The muscular system
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THE MUSCULAR SYSTEM. COACH O’ROURKE BRAZOS HS ANATOMY AND PHYSIOLOGY. FIRST OF ALL. Welcome Back!!!!!!!!!!! I hope you had a great break. Time to get to work!!!!!!!!!!. The Muscular System (No, that’s not me!.

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The muscular system




First of all

  • Welcome Back!!!!!!!!!!!

  • I hope you had a great break.

  • Time to get to work!!!!!!!!!!

The muscular system no that s not me

The Muscular System(No, that’s not me!

Or everything you ever wanted to know about muscles but were afraid to ask

or “Everything you ever wanted to know about Muscles, but were afraid to ask” !!!

The muscular system

Did you know that ?

  • more than 50% of body weight is muscle !

  • And muscle is made up of proteins and water

The muscular system1
The Muscular System

  • Muscles are responsible for all movement of the body

  • There are three basic types of muscle

    • Skeletal

    • Cardiac

    • Smooth

Info about muscles
Info About Muscles

  • Only body tissue able to contract

  • create movement by flexingand extendingjoints

  • Body energyconverters (many muscle cells contain many mitochondria)

Three types of muscle




Three types of muscle

Characteristics of muscle
Characteristics of Muscle

  • Skeletal and smooth muscle are elongated

  • Muscle cell = muscle fiber

  • Contraction of a muscle is due to movement of microfilaments (protein fibers)

  • All muscles share some terminology

    • Prefixes myo and mys refer to muscle

    • Prefix sarco refers to flesh

Shapes of muscles
Shapes of Muscles

  • Triangular- shoulder, neck

  • Spindle- arms, legs

  • Flat- diaphragm, forehead

  • Circular- mouth, anus

Skeletal muscle
Skeletal Muscle

  • Most are attached by tendons to bones

  • Cells have more than one nucleus (multinucleated)

  • Striated- have stripes, banding

  • Voluntary- subject to conscious control

  • Tendons are mostly made of collagen fibers

  • Found in the limbs

  • Produce movement, maintain posture, generate heat, stabilize joints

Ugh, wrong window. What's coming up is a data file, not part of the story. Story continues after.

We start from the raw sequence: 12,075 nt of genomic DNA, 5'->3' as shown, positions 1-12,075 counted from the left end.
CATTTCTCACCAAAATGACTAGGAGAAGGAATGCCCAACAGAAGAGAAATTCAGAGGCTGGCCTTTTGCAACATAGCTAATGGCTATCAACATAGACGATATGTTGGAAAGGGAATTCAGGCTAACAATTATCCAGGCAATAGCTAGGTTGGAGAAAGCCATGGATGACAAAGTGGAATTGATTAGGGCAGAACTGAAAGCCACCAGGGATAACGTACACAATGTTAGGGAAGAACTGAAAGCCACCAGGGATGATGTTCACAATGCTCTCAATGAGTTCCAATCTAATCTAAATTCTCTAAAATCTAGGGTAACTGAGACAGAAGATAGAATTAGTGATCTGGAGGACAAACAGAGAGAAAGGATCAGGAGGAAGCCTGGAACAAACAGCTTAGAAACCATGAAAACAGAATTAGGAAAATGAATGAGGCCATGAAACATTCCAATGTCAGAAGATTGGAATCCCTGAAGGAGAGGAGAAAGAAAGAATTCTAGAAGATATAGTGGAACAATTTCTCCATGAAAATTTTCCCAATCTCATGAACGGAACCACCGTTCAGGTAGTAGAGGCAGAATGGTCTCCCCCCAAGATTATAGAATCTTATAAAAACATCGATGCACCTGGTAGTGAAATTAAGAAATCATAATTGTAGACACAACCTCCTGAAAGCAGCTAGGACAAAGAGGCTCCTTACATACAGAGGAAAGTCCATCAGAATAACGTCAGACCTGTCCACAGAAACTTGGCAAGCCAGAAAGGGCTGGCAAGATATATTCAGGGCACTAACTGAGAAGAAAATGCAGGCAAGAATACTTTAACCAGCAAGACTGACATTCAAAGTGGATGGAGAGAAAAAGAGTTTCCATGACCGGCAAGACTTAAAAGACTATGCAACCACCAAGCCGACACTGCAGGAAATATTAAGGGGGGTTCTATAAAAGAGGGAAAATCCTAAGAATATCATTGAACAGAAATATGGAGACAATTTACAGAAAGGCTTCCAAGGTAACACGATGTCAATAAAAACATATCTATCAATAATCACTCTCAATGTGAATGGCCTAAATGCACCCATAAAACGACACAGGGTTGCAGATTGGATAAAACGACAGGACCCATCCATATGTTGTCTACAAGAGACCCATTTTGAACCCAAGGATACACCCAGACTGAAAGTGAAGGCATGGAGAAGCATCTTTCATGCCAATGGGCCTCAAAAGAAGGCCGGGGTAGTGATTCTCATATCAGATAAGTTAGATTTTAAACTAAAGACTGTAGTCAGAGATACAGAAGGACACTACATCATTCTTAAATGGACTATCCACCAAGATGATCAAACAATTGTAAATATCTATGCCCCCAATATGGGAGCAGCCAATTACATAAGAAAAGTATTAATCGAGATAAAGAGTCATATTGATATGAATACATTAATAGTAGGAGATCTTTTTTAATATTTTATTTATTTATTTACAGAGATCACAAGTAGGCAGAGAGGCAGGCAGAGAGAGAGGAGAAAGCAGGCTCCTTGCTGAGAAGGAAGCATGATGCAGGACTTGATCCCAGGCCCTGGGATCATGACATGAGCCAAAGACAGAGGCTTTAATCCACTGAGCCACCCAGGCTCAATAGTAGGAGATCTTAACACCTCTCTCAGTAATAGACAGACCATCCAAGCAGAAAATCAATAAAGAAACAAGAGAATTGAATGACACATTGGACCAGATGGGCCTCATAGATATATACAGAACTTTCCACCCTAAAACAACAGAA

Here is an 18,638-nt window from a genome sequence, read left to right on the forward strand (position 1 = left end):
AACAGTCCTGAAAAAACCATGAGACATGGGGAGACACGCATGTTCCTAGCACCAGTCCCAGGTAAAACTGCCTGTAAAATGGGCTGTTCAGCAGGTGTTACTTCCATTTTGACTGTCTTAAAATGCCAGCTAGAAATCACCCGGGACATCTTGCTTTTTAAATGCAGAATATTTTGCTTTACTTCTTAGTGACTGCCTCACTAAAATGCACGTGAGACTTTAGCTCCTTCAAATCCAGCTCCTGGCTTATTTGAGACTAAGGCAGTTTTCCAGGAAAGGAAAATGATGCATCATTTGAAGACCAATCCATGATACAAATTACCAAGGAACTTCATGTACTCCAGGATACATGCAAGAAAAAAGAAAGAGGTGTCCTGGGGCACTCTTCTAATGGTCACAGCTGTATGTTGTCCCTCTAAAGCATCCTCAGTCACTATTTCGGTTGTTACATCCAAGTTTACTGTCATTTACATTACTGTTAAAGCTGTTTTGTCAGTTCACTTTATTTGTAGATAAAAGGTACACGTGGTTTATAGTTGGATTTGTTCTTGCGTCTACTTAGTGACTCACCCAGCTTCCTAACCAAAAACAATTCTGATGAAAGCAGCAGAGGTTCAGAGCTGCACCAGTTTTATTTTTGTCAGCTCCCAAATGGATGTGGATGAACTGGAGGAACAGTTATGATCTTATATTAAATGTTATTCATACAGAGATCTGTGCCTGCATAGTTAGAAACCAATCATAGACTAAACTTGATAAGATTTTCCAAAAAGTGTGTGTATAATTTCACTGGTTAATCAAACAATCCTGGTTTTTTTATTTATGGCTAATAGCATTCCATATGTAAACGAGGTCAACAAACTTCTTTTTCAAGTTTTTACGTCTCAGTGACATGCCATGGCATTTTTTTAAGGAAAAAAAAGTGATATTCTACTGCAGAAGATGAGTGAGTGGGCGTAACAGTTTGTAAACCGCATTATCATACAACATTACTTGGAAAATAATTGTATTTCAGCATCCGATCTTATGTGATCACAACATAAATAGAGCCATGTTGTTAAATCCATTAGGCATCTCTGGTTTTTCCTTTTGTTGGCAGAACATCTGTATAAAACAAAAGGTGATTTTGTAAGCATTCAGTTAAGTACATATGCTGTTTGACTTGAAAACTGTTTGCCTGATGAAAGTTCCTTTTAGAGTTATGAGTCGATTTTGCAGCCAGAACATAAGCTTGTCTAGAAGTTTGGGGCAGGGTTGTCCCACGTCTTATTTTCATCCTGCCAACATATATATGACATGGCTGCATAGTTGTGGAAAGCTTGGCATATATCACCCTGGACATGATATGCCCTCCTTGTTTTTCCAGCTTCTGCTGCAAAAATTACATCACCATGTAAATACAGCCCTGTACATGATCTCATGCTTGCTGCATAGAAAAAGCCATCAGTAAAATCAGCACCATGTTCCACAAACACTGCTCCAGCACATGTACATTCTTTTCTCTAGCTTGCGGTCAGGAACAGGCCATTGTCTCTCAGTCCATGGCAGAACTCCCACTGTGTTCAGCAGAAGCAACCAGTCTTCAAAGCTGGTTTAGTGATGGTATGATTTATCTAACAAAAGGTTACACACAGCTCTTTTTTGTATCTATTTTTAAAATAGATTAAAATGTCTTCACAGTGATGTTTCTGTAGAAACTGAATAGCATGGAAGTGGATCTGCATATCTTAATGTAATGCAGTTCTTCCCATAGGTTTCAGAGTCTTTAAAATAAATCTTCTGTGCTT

Structure of skeletal muscle
Structure of skeletal muscle

  • Each cell (fiber) is long and cylindrical

  • Muscle fibers are multi-nucleated

  • Typically 50-60mm in diameter, and up to 10cm long

  • The contractile elements ofskeletal muscle cells aremyofibrils

Skeletal muscle summary
Skeletal muscle - Summary

  • Voluntary movement of skeletal parts

  • Spans joints and attached to skeleton

  • Multi-nucleated, striated, cylindrical fibres

Smooth muscle
Smooth Muscle

  • No striations

  • Spindle shaped

  • Single nucleus

  • Involuntary- no conscious control

  • Found mainly in the walls of hollow organs

Smooth muscle1
Smooth muscle

  • Lines walls of viscera

  • Found in longitudinal or circular arrangement

  • Alternate contraction of circular & longitudinal muscle in the intestine leads to peristalsis

Structure of smooth muscle
Structure of smooth muscle

  • Spindle shaped uni-nucleated cells

  • Striations not observed

  • Actin and myosin filaments are present( protein fibers)

Smooth muscle summary
Smooth muscle - Summary

  • Found in walls of hollow internal organs

  • Involuntary movement of internal organs

  • Elongated, spindle shaped fibre with single nucleus

Cardiac muscle
Cardiac Muscle

  • Striations

  • Branching cells

  • Involuntary

  • Found only in the heart

  • Usually has a single nucleus, but can have more than one

Cardiac muscle1
Cardiac muscle

  • Main muscle of heart

  • Pumping mass of heart

  • Critical in humans

  • Heart muscle cells behave as one unit